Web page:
ICBC to reward good drivers, punish the bad

Details so far sketchy on new carrot-and-stick insurance discount system

Speeders and other ticketed traffic violators may pay more for their auto insurance so drivers with a clean record can get deeper discounts.

That’s part of a major overhaul of ICBC proposed by the public auto insurer that includes the shedding of 350 jobs.

The changes are subject to approval by regulators.

But the biggest move is a shift to a driving record model for calculating premium discounts, instead of relying solely on the at-fault claims history.

Discounts now top out at 43 per cent for drivers with a long claims-free record.

ICBC spokesman Mark Jan Vrem said it should cost less for someone with a clean driving record and no traffic tickets over the previous three years.

Drivers with violation tickets in that period would pay more than they do now, even if they have no claims.

“We think it’s unfair for the good drivers to be subsidizing the rates for the bad drivers,” Jan Vrem said.

But he was unable to show how that would impact various drivers, saying details of the new discount framework are still being worked out.

Nor is it clear whether the new system will replace ICBC’s relatively new Driver Risk Premium (DRP) system that already dings motorists nabbed for drunk driving and excessive speeding.

Introduced in 2009, that system was heralded as a way to make high-risk drivers pay more, even ones who don’t own or insure a vehicle.

It charges motorists an extra $320 per year for three years if caught excessive speeding. And a never-implemented second phase was supposed to charge drivers $350 per year if they rack up three or more lesser traffic tickets.

While the DRP system charges more for risky drivers, Jan Vrem said that money doesn’t yet directly go to reducing good drivers’ premiums.

“They don’t provide the kind of break a good driver should get for their good driving habits,” he said. “We think offering our customers a carrot instead of just a stick is more appropriate.”

Jan Vrem said details of the changes, including revisions to the DRP system, will be filed with the B.C. Utilities Commission this summer.

ICBC expects opponents will try to convince regulators to reject the plan on the basis that speeders shouldn’t be punished if they have no accidents.

Jan Vrem said the corporation will be ready to counter those and other arguments.

If approved, the changes would take effect in 2013 or 2014, he said.

Speeding tickets racked up now would affect insurance discounts then, he said, urging motorists to slow down and drive safely.

The rate changes will be revenue-neutral, he said, and won’t result in any more money going to the provincial government, which takes $145 million a year from ICBC’s reserves.

Billed as a modernization of the corporation, ICBC is promising a more tailored experience for its customers, with more ability to file claims online or by phone.

A document outlining the changes says ICBC must change to succeed in the future, in part because customers don’t trust the corporation and sees it as “distant and bureaucratic.”

The 350 jobs to be reduced in the claims division by the end of 2014 will include 70 management positions and will all be phased in through attrition.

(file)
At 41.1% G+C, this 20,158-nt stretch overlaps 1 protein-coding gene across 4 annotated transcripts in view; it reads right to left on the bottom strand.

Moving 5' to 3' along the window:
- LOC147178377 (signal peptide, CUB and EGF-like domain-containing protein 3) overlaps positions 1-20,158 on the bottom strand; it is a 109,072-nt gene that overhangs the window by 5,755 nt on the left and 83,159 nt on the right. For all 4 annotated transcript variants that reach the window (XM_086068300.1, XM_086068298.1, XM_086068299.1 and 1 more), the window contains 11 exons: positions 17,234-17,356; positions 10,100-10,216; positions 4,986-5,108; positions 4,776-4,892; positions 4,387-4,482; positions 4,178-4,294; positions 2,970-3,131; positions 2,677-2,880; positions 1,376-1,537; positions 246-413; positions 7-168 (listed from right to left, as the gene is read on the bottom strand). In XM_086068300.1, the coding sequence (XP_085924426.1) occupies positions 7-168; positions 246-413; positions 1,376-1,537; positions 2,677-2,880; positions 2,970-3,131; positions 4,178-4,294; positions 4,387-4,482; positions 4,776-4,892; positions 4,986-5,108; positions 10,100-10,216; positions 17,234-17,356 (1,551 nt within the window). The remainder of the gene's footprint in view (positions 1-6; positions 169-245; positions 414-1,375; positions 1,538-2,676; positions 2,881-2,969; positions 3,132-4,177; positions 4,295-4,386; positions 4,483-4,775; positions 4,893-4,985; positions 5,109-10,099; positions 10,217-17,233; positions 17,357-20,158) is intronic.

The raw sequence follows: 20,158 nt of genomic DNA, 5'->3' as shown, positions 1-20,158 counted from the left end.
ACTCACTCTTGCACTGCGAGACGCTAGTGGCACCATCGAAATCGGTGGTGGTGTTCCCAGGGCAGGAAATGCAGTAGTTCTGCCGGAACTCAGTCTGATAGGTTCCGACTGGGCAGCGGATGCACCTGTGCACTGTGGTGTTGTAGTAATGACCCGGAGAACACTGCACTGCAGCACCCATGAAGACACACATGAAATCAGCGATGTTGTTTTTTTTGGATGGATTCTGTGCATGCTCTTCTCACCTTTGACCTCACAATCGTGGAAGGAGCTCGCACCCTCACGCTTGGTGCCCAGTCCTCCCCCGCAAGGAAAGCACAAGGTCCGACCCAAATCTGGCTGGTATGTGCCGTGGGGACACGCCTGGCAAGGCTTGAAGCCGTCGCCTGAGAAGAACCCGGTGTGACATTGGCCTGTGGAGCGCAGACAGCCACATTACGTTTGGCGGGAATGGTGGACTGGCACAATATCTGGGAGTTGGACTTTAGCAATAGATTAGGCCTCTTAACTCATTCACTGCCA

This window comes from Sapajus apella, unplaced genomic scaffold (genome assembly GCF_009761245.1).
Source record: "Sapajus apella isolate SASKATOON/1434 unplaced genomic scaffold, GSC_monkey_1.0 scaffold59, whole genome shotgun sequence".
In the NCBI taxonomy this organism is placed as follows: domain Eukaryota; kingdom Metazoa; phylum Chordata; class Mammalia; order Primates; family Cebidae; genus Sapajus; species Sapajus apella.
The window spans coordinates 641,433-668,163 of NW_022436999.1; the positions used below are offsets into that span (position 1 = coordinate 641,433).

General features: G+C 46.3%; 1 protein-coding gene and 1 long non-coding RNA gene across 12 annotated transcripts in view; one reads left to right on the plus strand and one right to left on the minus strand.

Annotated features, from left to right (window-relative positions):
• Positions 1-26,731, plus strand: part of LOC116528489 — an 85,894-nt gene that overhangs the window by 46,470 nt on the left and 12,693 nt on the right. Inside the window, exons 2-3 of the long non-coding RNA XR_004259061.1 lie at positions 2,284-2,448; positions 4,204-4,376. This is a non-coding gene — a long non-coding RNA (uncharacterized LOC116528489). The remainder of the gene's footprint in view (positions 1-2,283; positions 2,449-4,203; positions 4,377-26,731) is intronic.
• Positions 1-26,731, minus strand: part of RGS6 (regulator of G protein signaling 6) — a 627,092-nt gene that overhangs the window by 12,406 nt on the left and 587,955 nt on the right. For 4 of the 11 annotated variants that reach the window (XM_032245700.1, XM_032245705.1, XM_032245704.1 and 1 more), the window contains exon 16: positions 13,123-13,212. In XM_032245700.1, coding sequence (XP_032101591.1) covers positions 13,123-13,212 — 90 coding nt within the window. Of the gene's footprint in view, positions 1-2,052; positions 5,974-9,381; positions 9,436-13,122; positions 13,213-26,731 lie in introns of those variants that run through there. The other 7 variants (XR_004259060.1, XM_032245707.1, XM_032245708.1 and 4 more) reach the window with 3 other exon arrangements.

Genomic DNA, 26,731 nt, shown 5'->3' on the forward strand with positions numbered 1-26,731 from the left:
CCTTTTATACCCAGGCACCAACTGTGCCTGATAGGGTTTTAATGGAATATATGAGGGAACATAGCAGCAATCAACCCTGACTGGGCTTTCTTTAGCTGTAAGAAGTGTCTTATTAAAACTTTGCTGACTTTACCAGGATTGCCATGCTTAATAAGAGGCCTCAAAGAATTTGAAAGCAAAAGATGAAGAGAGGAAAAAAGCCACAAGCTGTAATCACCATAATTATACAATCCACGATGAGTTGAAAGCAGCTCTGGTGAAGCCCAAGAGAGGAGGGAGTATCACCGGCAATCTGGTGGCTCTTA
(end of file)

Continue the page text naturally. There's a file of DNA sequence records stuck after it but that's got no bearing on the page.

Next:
“ICBC has a complex organization structure that has as many as seven layers of management between the CEO and frontline workers,” the document says, and that in future there will be no more than five or six layers of managers and supervisors, depending on the division.

It says there are no immediate plans to outsource more work but there will be some consolidation of office space.

Just Posted

Port Alberni Black Sheep fall to Surrey Beavers in rugby action

Three tries late in the second half cemented the win for Beavers

Addiction should be treated, not criminalized, say health professionals

Port Alberni Shelter Society forum talks opioid crisis

‘Hello, 911? There’s a horse in my living room’

Sproat Lake firefighters called to ‘rescue’ quarter-horse from Alberni Valley house

Drivers’ bad habits on Port Alberni RCMP’s radar

Seatbelt, cellphone violations handed out in distracted driving campaign

City of Port Alberni takes over McLean Mill pond project

Alberni Valley Enhancement Society received grant for work that went sideways

AFN national chief suggests moving Trans Mountain pipeline route

Perry Bellegarde said many Indigenous communities believe in the need to diversify export markets

VIDEO: a close-up look at what you were breathing during the wildfire season

Electron microscope images show soot and tar particles generated by worst B.C. fire season

Island man calls 911 after being robbed of his drugs

Nineteen-year-old and 15-year-old suspects face multiple charges following robbery Monday in Nanaimo

B.C. woman donates $250,000 to ovarian cancer research for friends

Two of Patty Pitts’s friends passed away from the disease within a year

B.C. could provide clues as to how New Brunswick electoral results shake out

Premier Christy Clark faced a strikingly similar scenario following the province’s 2017 election

Ottawa working to iron out kinks in public alert system

The alerts are being credit with saving lives during last week’s tornadoes

Premier John Horgan ponders debate on voting system changes

B.C. Liberal leader Andrew Wilkinson wants one-on-one, no Green

Saganash drops F-bomb in Commons over federal approach to Trans Mountain

NDP’s reconciliation critic accused federal government of ‘wilfully’ violating constitutional duties

B.C. cancer patient denied chemo due to condition of homeless shelter

Victoria housing and health advocates say this isn’t an isolated case

Most Read